Six Steps to Becoming President of the USA (or what we can learn about what our people need)

I was speaking at a conference a couple of weeks ago and upset a few people by suggesting that Trump would easily win the US elections. Easy to say that now of course. 

The reasons for Trump’s success will be discussed and written about ad infinitum but what it comes down to is very simple and very human. So here are five perspectives and six things you will need to do if you want to be President in four years time.

He played to the fear that we all feel.

Fear is the most primal of human emotions. Its connected to the amygdala, the oldest part of our brain. This ‘fear centre’ bypasses the ‘logic’ parts of the brain to initiate the fight or flight response.

The speed of change, the collapse of metanarratives that hold the world together and the (perceived) failure of the system that created our current world leaves the stage wide open for leaders who dare to stand up and articulate the fears we feel. Russia, the Philippines and now Trump play to the fears of nationalism, identity, globalisation and the desperate need we all have to be part of something.

Once the tribe choose a leader that they believe can protect them and mitigate those fears – he or she becomes bullet-proof, as we’ve seen in the past few weeks.

There are two ways to create trust in your audience/tribe – touch and empathy. Touch is awkward and difficult in a large group. Empathy is easy – Trump was a master of empathising with the fears of his audience and he won.


He was a great communicator.

Can you remember one of Hillary’s speeches or quotes?

Trump used soundbites, shock, surprise, the rule of three, he went off-piste, he exasperated his team – to the delight of his audience, he verged on libellous.

Today, the art of communication is synonymous with the art of leadership. As Winston Churchill said, “The difference between mere management and leadership is communication.” 


He stood up against the status quo.

There is a joke, in true American sporting style, told about the war of independence in 1765.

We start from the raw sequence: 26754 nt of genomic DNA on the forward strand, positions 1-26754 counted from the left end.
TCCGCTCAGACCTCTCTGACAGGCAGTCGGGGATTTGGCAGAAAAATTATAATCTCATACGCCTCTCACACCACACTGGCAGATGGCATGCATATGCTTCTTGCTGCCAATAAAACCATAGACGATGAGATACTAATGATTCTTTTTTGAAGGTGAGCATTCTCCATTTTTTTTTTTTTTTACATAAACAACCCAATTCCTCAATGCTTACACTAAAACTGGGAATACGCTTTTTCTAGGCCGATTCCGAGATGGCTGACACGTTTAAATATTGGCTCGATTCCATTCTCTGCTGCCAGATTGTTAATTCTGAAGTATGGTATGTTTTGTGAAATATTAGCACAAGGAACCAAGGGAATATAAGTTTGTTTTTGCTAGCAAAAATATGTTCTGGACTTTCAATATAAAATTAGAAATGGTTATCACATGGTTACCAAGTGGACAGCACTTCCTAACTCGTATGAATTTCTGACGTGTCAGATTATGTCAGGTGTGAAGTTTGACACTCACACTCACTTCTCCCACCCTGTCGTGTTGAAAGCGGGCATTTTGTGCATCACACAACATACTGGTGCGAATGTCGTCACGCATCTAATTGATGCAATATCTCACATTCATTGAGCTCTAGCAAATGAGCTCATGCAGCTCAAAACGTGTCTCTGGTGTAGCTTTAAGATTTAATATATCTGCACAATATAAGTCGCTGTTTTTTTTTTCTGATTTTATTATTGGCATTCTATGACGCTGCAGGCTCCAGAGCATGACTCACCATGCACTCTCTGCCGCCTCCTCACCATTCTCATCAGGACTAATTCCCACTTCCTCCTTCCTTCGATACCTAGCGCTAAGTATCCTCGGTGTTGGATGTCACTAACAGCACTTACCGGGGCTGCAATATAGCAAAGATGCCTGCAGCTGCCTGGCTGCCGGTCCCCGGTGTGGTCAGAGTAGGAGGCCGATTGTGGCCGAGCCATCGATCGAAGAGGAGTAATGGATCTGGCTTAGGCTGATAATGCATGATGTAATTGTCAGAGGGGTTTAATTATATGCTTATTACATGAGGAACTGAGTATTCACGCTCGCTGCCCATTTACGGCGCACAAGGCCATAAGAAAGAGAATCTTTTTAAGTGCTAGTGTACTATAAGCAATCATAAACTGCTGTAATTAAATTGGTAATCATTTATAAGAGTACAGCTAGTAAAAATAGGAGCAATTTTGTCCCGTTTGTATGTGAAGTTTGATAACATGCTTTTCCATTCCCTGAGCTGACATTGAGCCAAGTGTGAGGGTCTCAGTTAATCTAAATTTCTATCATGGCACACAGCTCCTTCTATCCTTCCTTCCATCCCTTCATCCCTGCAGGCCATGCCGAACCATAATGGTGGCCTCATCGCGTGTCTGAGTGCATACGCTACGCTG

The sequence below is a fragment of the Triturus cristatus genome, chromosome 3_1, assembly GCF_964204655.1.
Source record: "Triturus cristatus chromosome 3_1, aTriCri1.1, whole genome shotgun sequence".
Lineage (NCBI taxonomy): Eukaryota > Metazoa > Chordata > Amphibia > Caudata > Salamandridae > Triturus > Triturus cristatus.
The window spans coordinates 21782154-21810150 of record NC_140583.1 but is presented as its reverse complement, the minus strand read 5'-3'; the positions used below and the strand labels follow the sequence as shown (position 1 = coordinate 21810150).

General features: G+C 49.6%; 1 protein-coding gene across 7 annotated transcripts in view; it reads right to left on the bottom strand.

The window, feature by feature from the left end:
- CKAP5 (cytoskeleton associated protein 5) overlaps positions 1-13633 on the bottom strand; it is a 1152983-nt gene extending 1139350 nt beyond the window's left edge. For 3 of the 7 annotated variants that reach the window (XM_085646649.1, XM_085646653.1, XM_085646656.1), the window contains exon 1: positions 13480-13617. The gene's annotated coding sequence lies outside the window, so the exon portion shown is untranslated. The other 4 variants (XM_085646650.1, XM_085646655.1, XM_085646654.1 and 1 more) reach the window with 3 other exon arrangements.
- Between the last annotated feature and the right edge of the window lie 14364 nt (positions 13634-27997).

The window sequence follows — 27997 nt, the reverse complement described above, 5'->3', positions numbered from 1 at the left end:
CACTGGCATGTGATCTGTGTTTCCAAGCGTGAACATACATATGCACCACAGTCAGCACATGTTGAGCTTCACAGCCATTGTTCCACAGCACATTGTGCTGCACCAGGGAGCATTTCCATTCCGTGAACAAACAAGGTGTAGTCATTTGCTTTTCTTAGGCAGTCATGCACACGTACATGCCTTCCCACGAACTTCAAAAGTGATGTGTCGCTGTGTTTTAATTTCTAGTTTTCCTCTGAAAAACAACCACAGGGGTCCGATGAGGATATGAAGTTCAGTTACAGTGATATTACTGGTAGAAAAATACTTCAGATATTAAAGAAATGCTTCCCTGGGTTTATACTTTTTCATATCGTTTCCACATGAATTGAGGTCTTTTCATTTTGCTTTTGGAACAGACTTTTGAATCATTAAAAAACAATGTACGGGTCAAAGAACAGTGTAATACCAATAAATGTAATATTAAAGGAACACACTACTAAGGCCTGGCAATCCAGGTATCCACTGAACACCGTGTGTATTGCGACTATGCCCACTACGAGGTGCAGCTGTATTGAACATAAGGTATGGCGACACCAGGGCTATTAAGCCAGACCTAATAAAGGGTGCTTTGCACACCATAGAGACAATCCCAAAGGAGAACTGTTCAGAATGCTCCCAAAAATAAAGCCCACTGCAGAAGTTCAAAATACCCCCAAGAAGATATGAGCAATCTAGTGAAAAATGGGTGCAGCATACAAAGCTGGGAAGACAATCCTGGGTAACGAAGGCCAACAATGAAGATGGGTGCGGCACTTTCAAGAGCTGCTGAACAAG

The two ‘teams’, the British and the American gathered together to organise the event. The two team captains went forward and tossed a coin to decide how the battle would be fought.

The British won the toss and decided, true to their traditions, beliefs and honours, that they would wear bright red suites, lots of gold, large black hats and walk in straight line formation carrying a huge British flag.

The Americans, on the other hand, decided they would wear brown, hide in the trees and take pot-shots at the British.

The rest as they say is history.

Trump played by a different set of rules; not held back by history, protocol, political-correctness or playing-fair. He was the voice of contention that dared to ask ‘but why should it be done that way?’  

He picked a fight.

The response to fear is flight or fight – defending our territory, our homes, our jobs, our family and our way of life is right up there next to fear in terms of our brains. Fighting is what we are programmed to do - it's in our very DNA as a species. 

We want tribal leaders who are heroes. People we will follow in to battle with bravado and passion.  Trump started a movement of people who wanted to fight and protect their (the tribes) way of life. 

People don’t follow strategies, economic plans, foreign policy or empty promises.

People follow people that have a vison. 

He gave people something bigger to believe in.

In a world of mundanity, confusion and helplessness – when the American Dream is crumbling Trump offered people a new paradigm. Content wise, it might not have been much, but he offered the one thing people need more than anything else – hope.

Hope is the belief that things will get better and will change – without the evidence or certainty that that will be the case. 

Trump sold hope to the millions of people who had given up, who though they didn’t have a voice who were disillusioned and ignored.

It’s no coincidence that Trump rally’s took on an almost religious zealousness – we all need something, someone bigger that we can lean on. Trump took that role.

Of course, the test of great leadership is the ability to deliver. Promise and charisma are easy – true, measurable, successful, honourable, servant leadership is much much harder. Time will tell.

So five things to win your audience, six if you want to be President.

  1. Create empathy with your audience
  2. Learn how to be a truly great communicator
  3. Play by a different set of rule
  4. Find something to fight against
  5. Give people hope and something bigger to believe in 
  6. Find upwards of $250 million